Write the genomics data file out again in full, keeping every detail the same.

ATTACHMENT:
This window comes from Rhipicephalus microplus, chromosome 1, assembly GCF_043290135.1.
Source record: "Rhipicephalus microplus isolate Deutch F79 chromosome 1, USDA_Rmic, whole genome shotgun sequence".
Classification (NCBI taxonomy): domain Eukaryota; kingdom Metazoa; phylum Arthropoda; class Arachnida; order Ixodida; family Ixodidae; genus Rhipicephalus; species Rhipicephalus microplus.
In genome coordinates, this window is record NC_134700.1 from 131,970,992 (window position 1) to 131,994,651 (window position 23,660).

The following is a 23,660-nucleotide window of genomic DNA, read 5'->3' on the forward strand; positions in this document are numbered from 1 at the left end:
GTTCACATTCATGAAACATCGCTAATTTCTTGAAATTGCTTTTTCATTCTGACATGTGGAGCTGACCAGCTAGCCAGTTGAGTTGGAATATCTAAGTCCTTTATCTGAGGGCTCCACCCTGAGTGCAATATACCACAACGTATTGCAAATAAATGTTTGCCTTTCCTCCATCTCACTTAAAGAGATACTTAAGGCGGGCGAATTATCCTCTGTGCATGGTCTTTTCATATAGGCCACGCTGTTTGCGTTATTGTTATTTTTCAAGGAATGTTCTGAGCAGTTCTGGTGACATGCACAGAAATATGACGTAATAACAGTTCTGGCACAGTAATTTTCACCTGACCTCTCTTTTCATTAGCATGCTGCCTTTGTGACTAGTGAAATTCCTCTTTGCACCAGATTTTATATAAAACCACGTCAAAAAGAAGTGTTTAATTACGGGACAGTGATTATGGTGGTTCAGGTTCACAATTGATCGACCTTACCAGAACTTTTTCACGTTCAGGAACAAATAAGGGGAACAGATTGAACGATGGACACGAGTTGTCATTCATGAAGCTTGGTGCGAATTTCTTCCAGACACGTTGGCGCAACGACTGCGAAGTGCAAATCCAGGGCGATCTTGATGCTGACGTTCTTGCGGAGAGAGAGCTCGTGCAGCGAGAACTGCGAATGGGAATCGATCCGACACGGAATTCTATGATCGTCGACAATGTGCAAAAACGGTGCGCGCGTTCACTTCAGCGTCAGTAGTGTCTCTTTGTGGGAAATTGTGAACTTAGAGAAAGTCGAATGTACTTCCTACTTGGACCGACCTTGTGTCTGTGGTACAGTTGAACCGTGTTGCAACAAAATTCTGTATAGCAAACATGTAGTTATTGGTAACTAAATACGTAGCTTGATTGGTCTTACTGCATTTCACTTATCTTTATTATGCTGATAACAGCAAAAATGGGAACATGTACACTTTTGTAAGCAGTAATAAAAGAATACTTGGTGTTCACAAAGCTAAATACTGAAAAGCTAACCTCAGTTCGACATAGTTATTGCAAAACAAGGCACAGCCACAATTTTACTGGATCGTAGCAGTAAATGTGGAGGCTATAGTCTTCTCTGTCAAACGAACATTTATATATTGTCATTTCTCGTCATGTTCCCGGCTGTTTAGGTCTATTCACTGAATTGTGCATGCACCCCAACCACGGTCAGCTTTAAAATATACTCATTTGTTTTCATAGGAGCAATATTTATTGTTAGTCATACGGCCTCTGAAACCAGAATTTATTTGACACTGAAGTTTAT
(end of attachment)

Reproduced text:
This window comes from Rhipicephalus microplus, chromosome 1, assembly GCF_043290135.1.
Source record: "Rhipicephalus microplus isolate Deutch F79 chromosome 1, USDA_Rmic, whole genome shotgun sequence".
Classification (NCBI taxonomy): domain Eukaryota; kingdom Metazoa; phylum Arthropoda; class Arachnida; order Ixodida; family Ixodidae; genus Rhipicephalus; species Rhipicephalus microplus.
In genome coordinates, this window is record NC_134700.1 from 131,970,992 (window position 1) to 131,994,651 (window position 23,660).

The following is a 23,660-nucleotide window of genomic DNA, read 5'->3' on the forward strand; positions in this document are numbered from 1 at the left end:
GTTCACATTCATGAAACATCGCTAATTTCTTGAAATTGCTTTTTCATTCTGACATGTGGAGCTGACCAGCTAGCCAGTTGAGTTGGAATATCTAAGTCCTTTATCTGAGGGCTCCACCCTGAGTGCAATATACCACAACGTATTGCAAATAAATGTTTGCCTTTCCTCCATCTCACTTAAAGAGATACTTAAGGCGGGCGAATTATCCTCTGTGCATGGTCTTTTCATATAGGCCACGCTGTTTGCGTTATTGTTATTTTTCAAGGAATGTTCTGAGCAGTTCTGGTGACATGCACAGAAATATGACGTAATAACAGTTCTGGCACAGTAATTTTCACCTGACCTCTCTTTTCATTAGCATGCTGCCTTTGTGACTAGTGAAATTCCTCTTTGCACCAGATTTTATATAAAACCACGTCAAAAAGAAGTGTTTAATTACGGGACAGTGATTATGGTGGTTCAGGTTCACAATTGATCGACCTTACCAGAACTTTTTCACGTTCAGGAACAAATAAGGGGAACAGATTGAACGATGGACACGAGTTGTCATTCATGAAGCTTGGTGCGAATTTCTTCCAGACACGTTGGCGCAACGACTGCGAAGTGCAAATCCAGGGCGATCTTGATGCTGACGTTCTTGCGGAGAGAGAGCTCGTGCAGCGAGAACTGCGAATGGGAATCGATCCGACACGGAATTCTATGATCGTCGACAATGTGCAAAAACGGTGCGCGCGTTCACTTCAGCGTCAGTAGTGTCTCTTTGTGGGAAATTGTGAACTTAGAGAAAGTCGAATGTACTTCCTACTTGGACCGACCTTGTGTCTGTGGTACAGTTGAACCGTGTTGCAACAAAATTCTGTATAGCAAACATGTAGTTATTGGTAACTAAATACGTAGCTTGATTGGTCTTACTGCATTTCACTTATCTTTATTATGCTGATAACAGCAAAAATGGGAACATGTACACTTTTGTAAGCAGTAATAAAAGAATACTTGGTGTTCACAAAGCTAAATACTGAAAAGCTAACCTCAGTTCGACATAGTTATTGCAAAACAAGGCACAGCCACAATTTTACTGGATCGTAGCAGTAAATGTGGAGGCTATAGTCTTCTCTGTCAAACGAACATTTATATATTGTCATTTCTCGTCATGTTCCCGGCTGTTTAGGTCTATTCACTGAATTGTGCATGCACCCCAACCACGGTCAGCTTTAAAATATACTCATTTGTTTTCATAGGAGCAATATTTATTGTTAGTCATACGGCCTCTGAAACCAGAATTTATTTGACACTGAAGTTTAT